The Skinny: Oklahoma State won’t have to exert too much energy guarding the three, since Tech’s propensity to turn the ball over will take care of some of that.  The Cowboys have been getting more and more help from their role players, and we feel 9-7 in the Big 12 is better than 7-9 in the ACC this year.  It’ll be a great first round game, but we like Oklahoma State in a close one.

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RTC Region by Region Tidbits: 03.16.10

Posted by rtmsf on March 17th, 2010

Each day this week during the first two rounds of the NCAA Tournament we’re asking some of our top correspondents to put together a collection of notes and interesting tidbits about each region.  If you know of something that we should include in tomorrow’s submission, hit us up at rushthecourt@yahoo.com.

South Region Notes (Patrick Sellars)

  • The first “upset” of the tournament occurred in the South Region when SWAC champion Arkansas Pine-Bluff took down the Big South tournament champion Winthrop, 61-44. The Golden Lions earned the right to play top seeded Duke on Friday night.
  • When #9 Louisville takes on #8 California on Friday night, Louisville head coach Rick Pitino says he’ll be ready for the Bears’ “organized chaos.”  There is also an interesting quote in the article from Cardinals’ guard Edgar Sosa that says he has heard Cal referred to as “poor man’s Marquette”.
  • Utah State’s leading scorer, junior guard Tai Wesley, broke his nose in the WAC tournament final on Saturday when the Aggies got pounded by New Mexico State.  He will play in the Aggies’ upcoming game versus Texas A&M, but you have to wonder what kind of effect it will have on USU’s star. On TAMU’s side, they will have Dash Harris back in the lineup after he missed the Big 12 Tournament with a bone bruise in his right wrist. Head coach Mark Turgeon said that if his team wants any chance to win this weekend, they will need Harris healthy.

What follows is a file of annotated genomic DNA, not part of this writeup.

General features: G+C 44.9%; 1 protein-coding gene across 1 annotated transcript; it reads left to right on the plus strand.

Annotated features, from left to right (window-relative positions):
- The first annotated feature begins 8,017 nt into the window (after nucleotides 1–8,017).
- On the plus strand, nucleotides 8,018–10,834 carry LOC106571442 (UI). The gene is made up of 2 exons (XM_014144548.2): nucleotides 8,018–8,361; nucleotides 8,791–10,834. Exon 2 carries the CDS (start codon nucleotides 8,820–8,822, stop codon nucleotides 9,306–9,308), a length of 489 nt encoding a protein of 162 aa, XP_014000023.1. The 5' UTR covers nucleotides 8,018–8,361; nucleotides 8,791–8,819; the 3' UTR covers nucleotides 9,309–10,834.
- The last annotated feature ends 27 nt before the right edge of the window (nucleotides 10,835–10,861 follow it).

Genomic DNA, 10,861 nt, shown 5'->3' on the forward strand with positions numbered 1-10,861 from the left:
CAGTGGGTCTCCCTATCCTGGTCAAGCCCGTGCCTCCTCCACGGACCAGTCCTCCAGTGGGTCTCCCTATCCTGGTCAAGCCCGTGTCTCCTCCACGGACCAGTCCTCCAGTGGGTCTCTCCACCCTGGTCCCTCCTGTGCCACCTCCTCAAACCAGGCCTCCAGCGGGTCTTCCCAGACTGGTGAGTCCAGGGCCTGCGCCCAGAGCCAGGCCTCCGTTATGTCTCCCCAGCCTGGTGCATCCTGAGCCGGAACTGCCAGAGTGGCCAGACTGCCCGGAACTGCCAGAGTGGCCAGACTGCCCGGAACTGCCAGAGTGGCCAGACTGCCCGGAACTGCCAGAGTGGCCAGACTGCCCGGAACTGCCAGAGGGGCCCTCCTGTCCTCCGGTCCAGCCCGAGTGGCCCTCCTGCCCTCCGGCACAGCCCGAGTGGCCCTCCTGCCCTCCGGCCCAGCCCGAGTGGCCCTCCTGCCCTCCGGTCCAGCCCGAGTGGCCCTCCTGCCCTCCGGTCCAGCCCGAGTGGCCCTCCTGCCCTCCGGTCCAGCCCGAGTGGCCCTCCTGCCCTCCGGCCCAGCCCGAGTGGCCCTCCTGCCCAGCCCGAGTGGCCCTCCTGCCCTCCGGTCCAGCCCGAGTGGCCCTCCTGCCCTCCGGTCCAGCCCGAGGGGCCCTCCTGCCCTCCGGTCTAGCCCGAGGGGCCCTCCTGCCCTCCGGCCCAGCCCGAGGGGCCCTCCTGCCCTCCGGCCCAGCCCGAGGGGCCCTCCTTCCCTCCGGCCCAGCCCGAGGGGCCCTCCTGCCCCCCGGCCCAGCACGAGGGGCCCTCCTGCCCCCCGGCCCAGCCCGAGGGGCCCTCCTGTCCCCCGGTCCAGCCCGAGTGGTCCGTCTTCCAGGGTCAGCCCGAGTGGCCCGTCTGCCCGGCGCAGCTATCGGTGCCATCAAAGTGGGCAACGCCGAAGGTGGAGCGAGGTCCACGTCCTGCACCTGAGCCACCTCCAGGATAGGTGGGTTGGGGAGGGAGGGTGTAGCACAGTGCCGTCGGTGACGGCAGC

• Fran McCaffery is not letting his Siena team think they can beat Purdue by just showing up in Spokane on Friday. He says Purdue is by far the best team Siena will face all season even without Robbie Hummel. You’d have to think a Butler Bulldogs fan would think otherwise.
  • Here is an interesting article from The Times-Picayune which highlights the #3 Baylor vs. #14 Sam Houston State game. Not only are the two teams from Texas, but they have two New Orleans natives returning to their home town for the first round. Star senior guards Tweety Carter (Baylor) and Ashton Mitchell (Sam Houston State) both played their high school ball in The Big Easy.